As a former Army officer, my service bias has always made me a believer that only events on the ground matter. The air force is a great enabler but rarely the decisive factor. But my experience of the Middle East has also taught me the value that many governments place in air power.
In the Gulf in particular, technically advanced aircraft symbolise modernity and make up for the limited manpower available to staff their militaries. And it is a service that can be both a path to, or symbol of, political authority. Both Syria's Hafiz al Assad and Egypt's Hosni Mubarak were air force pilots (and later commanders), while King Abdullah of Jordan (like his late father King Hussein) and the Crown Prince of Abu Dhabi are both qualified military pilots.
But as the region reels from multiple security crises, it is interesting to note the degree to which air power is being used by regional forces for a multiplicity of purposes. A student of air power would do well to focus closely on the Middle East at the moment for the rich field of research it is proving to be.
Days of unverified reports of an aerial bombing by Egyptian and Emirati aircraft on a Libyan weapons storage area and Tripoli's international airport have now been verified by American officials (the officials claim they were not informed of the strikes beforehand, which is not to say they did not know about them beforehand). If true, the strike says much about UAE and Egyptian concerns regarding the need to contain the influence of the Muslim Brotherhood and its affiliates, as well as to stymie Qatari efforts in Libya to do the opposite. It is also further evidence that the UAE is adopting a more muscular and independent approach to regional security issues.
Up until two weeks ago, the Israeli air force had already conducted 4900 sorties against Gaza since the most recent conflict began. And yet, just as was the case in the 2006 Lebanon war, even the Israeli air force admits it cannot completely extinguish the threat of indirect-fire weapons from Gaza.
As politicians mull the possibility of air strikes against Islamic State, and the US increases surveillance of possible targets in preparation for future strikes, it is interesting to note that America has already flown 1500 sorties since 8 August (about 600 of these were combat sorties, which included 96 attacks against Islamic State targets). This shows again just how resource-intensive even a 'low intensity' air campaign can be, and why regional states will need plenty of enabling support if they are to take on Islamic State.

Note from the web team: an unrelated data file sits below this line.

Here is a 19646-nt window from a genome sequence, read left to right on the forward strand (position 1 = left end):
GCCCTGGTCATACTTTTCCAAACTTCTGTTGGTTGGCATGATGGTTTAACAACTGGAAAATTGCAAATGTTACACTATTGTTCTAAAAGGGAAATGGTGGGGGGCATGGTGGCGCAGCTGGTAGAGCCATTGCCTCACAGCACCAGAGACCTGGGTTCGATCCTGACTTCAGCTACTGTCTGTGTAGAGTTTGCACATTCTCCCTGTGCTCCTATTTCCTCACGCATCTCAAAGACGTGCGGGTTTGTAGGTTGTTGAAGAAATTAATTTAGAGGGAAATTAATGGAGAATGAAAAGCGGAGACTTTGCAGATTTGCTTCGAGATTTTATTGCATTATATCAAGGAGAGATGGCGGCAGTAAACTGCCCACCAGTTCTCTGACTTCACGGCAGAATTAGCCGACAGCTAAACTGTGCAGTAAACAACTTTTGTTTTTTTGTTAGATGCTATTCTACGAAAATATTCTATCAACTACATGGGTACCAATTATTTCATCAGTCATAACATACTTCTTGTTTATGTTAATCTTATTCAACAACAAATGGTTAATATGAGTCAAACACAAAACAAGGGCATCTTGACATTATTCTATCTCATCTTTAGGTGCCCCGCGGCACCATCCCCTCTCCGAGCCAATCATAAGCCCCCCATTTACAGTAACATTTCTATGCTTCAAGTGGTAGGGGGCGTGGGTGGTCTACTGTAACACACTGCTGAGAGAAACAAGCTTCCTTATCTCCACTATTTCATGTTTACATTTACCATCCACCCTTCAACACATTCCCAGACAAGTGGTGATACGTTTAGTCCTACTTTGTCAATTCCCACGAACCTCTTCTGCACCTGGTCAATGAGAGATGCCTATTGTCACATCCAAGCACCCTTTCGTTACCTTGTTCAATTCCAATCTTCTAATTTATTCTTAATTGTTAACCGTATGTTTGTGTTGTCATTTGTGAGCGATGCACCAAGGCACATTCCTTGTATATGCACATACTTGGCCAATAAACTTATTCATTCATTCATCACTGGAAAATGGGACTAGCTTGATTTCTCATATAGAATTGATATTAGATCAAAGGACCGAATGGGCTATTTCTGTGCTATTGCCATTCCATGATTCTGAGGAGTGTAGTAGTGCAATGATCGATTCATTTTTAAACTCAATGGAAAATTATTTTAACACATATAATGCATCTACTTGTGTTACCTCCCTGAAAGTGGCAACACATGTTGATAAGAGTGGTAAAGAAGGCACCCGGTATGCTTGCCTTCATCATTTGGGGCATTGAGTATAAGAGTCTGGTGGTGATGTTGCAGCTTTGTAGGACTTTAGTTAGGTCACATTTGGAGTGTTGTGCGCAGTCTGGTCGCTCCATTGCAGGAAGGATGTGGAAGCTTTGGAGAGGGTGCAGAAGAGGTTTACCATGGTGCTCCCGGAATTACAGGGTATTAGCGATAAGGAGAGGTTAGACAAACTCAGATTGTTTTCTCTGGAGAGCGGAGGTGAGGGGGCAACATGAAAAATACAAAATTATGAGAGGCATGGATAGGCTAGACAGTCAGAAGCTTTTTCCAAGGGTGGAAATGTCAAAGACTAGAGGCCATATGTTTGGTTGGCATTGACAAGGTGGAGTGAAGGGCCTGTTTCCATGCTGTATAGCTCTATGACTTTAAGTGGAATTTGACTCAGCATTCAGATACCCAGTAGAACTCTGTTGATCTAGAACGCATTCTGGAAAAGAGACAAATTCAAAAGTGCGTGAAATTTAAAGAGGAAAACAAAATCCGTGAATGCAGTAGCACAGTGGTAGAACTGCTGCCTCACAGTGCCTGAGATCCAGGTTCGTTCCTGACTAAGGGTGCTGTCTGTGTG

In the east, Iran triumphantly announced the destruction of an Israeli drone spying on its Natanz nuclear facility. The truth is that the drone was more likely flown from Azerbaijan, as this detailed report outlines. Secular Shi'a Azerbaijan and religiously Shi'a Iran have a rather testy relationship and Baku's cosiness with Israel has been an irritant to Tehran for years. Whether the drone was actually shot down near the nuclear facility or somewhere much closer to the Azeri border is perhaps something we'll never know, but it reinforces the type of surveillance technology available to a wide range of states.
To all of this we could also add the fall of Tabqa airbase, the last military base held by the Syrian Government in Raqqa province, now under the complete control of Islamic State. Syrian Government efforts at targeting the militants from the air ultimately proved futile, again showing that effective aerial campaigns against ground forces require a concentration of effort and duration that few states can manage.
Over the next few weeks it is increasingly likely that air power will be on display in the region in a significant way. For students of air power, the Middle East is certainly the place to watch.
Photo by Flickr user Garry Wilmore.